Not to brag, but with a fraction of the art and design budget, I think the T.I. cover for my little hobby magazine isn’t all that bad compared to Complex‘s T.I. cover, with all their rhino moneys behind it.

Here is Complex‘s cover. Here you can see they have T.I. covered with a bunch of wires or something. High-contrast black and white. Art.

Meanwhile, on the other end of the publishing spectrum, here is the King of the South looking damn smoove with cigar in hand. Yes, we adapted it from a movie still, but it works well. I think that we are able to stand on our own:

For the record, the Complex story is a Q+A. I, on the other hand, actually wrote a full-length feature about T.I. (and his love for cigars) based on a 20-minute phone conversation he was nice enough to do with me for my tiny little magazine. Not to toot my horn, but I think it’s pretty good.

(toot.)

I’ll put it up here when our issue is off the shelves.

I don’t want to sound bitter, but roughly one kazillion more people are going to read the Complex feature than will read mine. But they should really consider my story. I’m of the opinion that magazine Q+As are the written-word’s equivalent of Terminator  Salvation: there’s lots of things happening, it seems like something interesting should be going on. But in the end, there is no there there, and then we all die a little more inside as a result. And I’m not going to argue that interviewing isn’t an art. It is.  But, when I buy a magazine, I’m hoping for the opportunity to learn about the person on the cover—and I get that through a good writer’s descriptions of how they speak, small vignettes of how the subject reacts with their entourage, or observations of how their face looked at different points during the conversation. Little moments. Things that won’t come through in some summer intern’s transcription. I want something that will captivate and challenge me for the duration of my subway ride and/or extended shit.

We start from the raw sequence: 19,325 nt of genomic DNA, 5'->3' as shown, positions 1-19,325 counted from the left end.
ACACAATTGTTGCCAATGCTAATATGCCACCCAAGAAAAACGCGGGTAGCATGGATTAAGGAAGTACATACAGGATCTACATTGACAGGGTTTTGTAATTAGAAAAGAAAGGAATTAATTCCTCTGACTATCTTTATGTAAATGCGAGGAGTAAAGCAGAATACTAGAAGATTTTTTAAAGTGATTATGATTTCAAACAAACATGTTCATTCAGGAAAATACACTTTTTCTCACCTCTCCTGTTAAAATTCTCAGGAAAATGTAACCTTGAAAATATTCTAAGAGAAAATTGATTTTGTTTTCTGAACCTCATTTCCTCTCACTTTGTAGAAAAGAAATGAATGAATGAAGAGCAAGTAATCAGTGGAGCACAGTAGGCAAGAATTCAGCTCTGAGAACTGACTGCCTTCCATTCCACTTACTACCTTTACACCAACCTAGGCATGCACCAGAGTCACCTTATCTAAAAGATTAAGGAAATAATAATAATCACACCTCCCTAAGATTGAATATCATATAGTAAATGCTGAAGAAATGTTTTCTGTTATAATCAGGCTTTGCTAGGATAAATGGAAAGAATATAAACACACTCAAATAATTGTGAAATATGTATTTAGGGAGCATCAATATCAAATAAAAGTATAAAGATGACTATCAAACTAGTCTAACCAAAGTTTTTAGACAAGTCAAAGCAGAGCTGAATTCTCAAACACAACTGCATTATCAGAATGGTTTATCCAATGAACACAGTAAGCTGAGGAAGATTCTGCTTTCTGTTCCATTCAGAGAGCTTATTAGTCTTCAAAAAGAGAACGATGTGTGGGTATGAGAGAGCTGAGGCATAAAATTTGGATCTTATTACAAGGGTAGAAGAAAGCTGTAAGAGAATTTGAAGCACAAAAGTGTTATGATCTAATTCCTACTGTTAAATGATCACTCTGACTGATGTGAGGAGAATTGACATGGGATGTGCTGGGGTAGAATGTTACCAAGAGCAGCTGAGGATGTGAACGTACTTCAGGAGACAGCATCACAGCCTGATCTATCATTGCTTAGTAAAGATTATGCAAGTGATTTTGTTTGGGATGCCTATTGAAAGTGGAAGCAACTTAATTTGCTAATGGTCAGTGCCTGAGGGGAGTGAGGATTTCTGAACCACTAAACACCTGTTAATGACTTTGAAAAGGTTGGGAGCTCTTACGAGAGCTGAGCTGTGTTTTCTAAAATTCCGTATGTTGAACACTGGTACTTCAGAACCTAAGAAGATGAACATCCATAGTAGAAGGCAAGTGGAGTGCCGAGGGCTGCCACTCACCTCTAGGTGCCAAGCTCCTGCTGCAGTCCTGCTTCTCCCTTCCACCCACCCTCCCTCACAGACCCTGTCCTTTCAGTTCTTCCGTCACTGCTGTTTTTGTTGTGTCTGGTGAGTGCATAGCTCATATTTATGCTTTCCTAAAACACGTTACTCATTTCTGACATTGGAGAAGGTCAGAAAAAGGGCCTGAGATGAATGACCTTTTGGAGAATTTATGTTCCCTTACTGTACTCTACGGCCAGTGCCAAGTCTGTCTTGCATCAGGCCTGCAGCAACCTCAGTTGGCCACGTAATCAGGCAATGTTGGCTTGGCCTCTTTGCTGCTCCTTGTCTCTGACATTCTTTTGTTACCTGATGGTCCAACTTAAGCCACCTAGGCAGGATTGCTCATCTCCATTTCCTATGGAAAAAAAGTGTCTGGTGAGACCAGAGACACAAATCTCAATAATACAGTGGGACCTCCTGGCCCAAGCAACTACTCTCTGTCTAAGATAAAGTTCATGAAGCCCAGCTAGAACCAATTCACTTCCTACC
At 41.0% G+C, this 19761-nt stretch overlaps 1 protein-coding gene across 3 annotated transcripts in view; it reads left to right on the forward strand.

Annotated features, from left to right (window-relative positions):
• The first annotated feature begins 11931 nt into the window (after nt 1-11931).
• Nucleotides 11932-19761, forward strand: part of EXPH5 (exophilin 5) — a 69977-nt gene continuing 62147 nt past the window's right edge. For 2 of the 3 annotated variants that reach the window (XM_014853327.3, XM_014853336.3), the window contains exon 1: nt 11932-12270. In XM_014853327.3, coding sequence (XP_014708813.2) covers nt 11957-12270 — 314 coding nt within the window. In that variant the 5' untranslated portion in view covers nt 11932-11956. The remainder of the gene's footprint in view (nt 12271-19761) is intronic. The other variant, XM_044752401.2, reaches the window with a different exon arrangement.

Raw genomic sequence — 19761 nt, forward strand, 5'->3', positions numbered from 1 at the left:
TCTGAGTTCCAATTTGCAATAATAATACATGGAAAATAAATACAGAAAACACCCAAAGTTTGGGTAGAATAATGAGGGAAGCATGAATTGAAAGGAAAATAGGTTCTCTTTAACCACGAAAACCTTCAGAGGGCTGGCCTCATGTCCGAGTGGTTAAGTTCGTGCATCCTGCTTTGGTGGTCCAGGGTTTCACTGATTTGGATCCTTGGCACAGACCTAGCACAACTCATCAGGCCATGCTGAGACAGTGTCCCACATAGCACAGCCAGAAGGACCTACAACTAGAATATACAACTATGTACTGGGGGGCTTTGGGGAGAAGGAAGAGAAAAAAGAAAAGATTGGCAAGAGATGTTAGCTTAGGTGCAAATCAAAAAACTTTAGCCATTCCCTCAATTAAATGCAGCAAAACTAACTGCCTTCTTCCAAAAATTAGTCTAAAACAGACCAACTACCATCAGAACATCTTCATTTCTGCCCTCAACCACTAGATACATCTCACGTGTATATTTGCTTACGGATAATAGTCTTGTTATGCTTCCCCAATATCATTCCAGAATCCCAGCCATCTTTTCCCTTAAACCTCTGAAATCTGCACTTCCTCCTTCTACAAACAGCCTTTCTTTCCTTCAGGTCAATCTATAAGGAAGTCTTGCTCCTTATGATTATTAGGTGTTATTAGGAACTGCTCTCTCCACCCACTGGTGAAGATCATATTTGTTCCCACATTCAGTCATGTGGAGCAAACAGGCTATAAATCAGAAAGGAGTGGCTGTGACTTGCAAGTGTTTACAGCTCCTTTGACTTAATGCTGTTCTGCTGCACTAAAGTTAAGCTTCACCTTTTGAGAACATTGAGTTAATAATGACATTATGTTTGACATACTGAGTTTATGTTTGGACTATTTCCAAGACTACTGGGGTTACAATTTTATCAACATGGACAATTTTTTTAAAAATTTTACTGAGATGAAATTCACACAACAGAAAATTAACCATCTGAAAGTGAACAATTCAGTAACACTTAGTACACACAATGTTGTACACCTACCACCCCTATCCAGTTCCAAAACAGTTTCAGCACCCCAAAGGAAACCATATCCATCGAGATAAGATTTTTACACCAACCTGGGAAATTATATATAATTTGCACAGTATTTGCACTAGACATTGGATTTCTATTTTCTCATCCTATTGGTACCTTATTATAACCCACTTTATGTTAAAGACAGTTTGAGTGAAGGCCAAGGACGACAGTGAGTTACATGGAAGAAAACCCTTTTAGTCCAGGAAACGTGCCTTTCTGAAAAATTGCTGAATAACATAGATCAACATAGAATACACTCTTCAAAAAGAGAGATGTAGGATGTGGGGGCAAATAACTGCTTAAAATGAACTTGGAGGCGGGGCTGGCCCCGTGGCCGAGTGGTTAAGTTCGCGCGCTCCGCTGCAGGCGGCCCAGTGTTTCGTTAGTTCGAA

Just saying, I enjoy a good feature piece.